The importance of the problem of alcoholism is shown by the report which indicates that approximately 7.5 percent of the U.S. population (about 14 million Americans) abuse and/or are dependent on alcohol. Alcohol-related deaths account for about five percent of all deaths in the U.S. Aside from human suffering, which is difficult to quantify, it is estimated that alcohol dependence costs the society about 116 billion dollars per year. There are medical complications from alcohol dependence: cardiovascular, neurological, gastrointestinal, immunologic, psychiatric, and obsteric complications. The main approaches to the treatment of alcoholism include detoxification, non-pharmacological, (psychosocial) treatment methods, and pharmacotherapy. The effectiveness of psychosocial treatment approaches has not been established: they have met with little or no success in treating alcoholism. The focus of medication development for addictive disorders, such as alcoholism, has moved from withdrawal to relapse prevention. The effectiveness of naltrexone (already approved by the Food and Drug Administration (FDA) is limited by problem with compliance: alcoholics show particularly low rates of medication compliance. Moreover, naltrexone is a highly extracted drug, with a low amount of the parent drug available in the brain. Consequently, there is need for the development of a controlled delivery system which can, not only sustain the release of the drug for a long time, but can maintain a constant blood level by releasing the drug at a constant rate at the site of absorption. If the delivery system is injectable, naltrexone can escape the first pass effect in the liver. In our preliminary studies, we have developed polymeric injectable nano- and microparticulate naltrexone controlled delivery systems capable of sustaining in vitro availability of naltrexone for a period greater than three months. Our goal is sustained delivery of naltrexone for six to twelve months. Synthesis of biodegradable and biocompatible copolymers and their use in optimizing the fabrication of naltrexone controlled delivery systems and their evaluation in rats are the focus of this proposal. The use of controlled release naltrexone preparations will ensure compliance because the need for the patient to decide to take his medication would be minimized; it may also increase the likelihood of a therapeutic response by yielding a more predictable and constant plasma concentration of the parent drug and making it available in the brain.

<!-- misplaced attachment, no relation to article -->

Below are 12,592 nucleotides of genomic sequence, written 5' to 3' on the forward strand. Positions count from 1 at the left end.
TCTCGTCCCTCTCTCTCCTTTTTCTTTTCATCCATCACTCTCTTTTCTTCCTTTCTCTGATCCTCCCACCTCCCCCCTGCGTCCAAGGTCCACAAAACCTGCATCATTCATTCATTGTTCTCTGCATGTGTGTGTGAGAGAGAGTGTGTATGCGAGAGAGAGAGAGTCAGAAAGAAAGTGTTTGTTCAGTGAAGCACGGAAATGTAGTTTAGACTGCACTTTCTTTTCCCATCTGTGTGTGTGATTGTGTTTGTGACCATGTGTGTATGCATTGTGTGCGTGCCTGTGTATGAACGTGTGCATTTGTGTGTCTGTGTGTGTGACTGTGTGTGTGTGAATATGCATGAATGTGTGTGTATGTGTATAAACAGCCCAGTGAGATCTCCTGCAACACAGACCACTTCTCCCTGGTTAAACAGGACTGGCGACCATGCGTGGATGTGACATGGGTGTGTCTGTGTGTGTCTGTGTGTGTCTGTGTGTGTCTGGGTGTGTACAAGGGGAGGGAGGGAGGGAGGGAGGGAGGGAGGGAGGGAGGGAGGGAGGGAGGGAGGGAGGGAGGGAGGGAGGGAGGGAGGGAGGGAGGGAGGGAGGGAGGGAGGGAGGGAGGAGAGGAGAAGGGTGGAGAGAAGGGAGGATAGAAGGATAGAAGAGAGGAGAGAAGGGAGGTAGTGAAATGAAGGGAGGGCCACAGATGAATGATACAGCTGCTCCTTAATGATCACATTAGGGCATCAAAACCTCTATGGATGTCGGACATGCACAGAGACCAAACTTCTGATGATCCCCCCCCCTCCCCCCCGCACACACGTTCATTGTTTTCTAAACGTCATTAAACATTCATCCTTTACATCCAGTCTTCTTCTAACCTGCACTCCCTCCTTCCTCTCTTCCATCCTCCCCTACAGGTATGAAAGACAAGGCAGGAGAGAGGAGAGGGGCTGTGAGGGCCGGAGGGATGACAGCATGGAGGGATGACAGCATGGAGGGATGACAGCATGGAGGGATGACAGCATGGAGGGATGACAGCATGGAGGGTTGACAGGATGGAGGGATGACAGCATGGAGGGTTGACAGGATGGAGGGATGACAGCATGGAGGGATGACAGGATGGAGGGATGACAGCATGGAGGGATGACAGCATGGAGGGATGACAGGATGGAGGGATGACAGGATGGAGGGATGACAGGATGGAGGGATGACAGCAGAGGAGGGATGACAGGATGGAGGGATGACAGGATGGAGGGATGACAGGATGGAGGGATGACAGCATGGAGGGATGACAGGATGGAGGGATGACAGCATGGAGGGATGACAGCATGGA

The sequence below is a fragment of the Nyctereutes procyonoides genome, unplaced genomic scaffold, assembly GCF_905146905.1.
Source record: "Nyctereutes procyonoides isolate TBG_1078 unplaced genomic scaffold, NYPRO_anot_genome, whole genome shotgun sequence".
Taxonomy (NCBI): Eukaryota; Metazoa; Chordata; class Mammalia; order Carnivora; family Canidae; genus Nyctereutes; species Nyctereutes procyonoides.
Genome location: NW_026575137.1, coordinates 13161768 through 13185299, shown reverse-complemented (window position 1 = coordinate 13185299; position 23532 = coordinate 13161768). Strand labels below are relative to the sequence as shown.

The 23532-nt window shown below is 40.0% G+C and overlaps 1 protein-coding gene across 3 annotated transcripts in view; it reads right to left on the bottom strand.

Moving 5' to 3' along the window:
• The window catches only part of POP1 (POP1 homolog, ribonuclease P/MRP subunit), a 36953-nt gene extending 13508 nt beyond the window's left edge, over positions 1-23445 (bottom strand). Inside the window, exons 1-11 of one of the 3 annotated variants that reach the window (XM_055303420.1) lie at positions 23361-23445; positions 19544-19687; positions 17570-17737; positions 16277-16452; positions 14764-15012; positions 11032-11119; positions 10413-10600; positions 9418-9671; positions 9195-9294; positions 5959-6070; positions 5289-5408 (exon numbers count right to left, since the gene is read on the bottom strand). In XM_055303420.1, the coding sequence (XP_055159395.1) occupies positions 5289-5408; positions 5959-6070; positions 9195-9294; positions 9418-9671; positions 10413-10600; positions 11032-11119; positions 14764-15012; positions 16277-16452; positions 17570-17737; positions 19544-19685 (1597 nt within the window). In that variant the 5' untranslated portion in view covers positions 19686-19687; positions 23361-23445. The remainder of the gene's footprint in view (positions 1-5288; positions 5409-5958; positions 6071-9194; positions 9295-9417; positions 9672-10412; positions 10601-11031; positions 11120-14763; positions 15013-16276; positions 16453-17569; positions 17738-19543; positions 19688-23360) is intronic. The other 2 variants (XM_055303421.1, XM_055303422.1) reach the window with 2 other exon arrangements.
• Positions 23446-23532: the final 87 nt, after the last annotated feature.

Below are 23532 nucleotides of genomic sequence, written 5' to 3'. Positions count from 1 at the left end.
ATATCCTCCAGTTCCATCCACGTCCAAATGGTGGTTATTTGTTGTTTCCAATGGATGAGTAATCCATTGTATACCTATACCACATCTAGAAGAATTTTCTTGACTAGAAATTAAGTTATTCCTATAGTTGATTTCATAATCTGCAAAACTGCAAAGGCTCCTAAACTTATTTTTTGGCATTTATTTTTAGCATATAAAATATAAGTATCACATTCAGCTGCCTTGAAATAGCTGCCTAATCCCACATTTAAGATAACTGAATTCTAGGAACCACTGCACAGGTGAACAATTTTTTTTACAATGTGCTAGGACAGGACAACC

National Institute of Health (NIH)
National Institute on Alcohol Abuse and Alcoholism (NIAAA)
Exploratory/Developmental Grants (R21)
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Health Services Research Review Subcommittee (AA)
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Fertig, Joanne
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Howard University
Other Health Professions
Schools of Pharmacy
United States
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Akala, Emmamuel O; Wiriyacoonkasem, Pornruedee; Pan, Gaofeng (2011) Studies on in vitro availability, degradation, and thermal properties of naltrexone-loaded biodegradable microspheres. Drug Dev Ind Pharm 37:673-84
Akala, Emmanuel O; Wang, Hu; Adedoyin, Adedayo (2008) Disposition of naltrexone after intravenous bolus administration in Wistar rats, low-alcohol-drinking rats and high-alcohol-drinking rats. Neuropsychobiology 58:81-90
Yin, Wusheng; Akala, Emmanuel O; Taylor, Robert E (2002) Design of naltrexone-loaded hydrolyzable crosslinked nanoparticles. Int J Pharm 244:9-19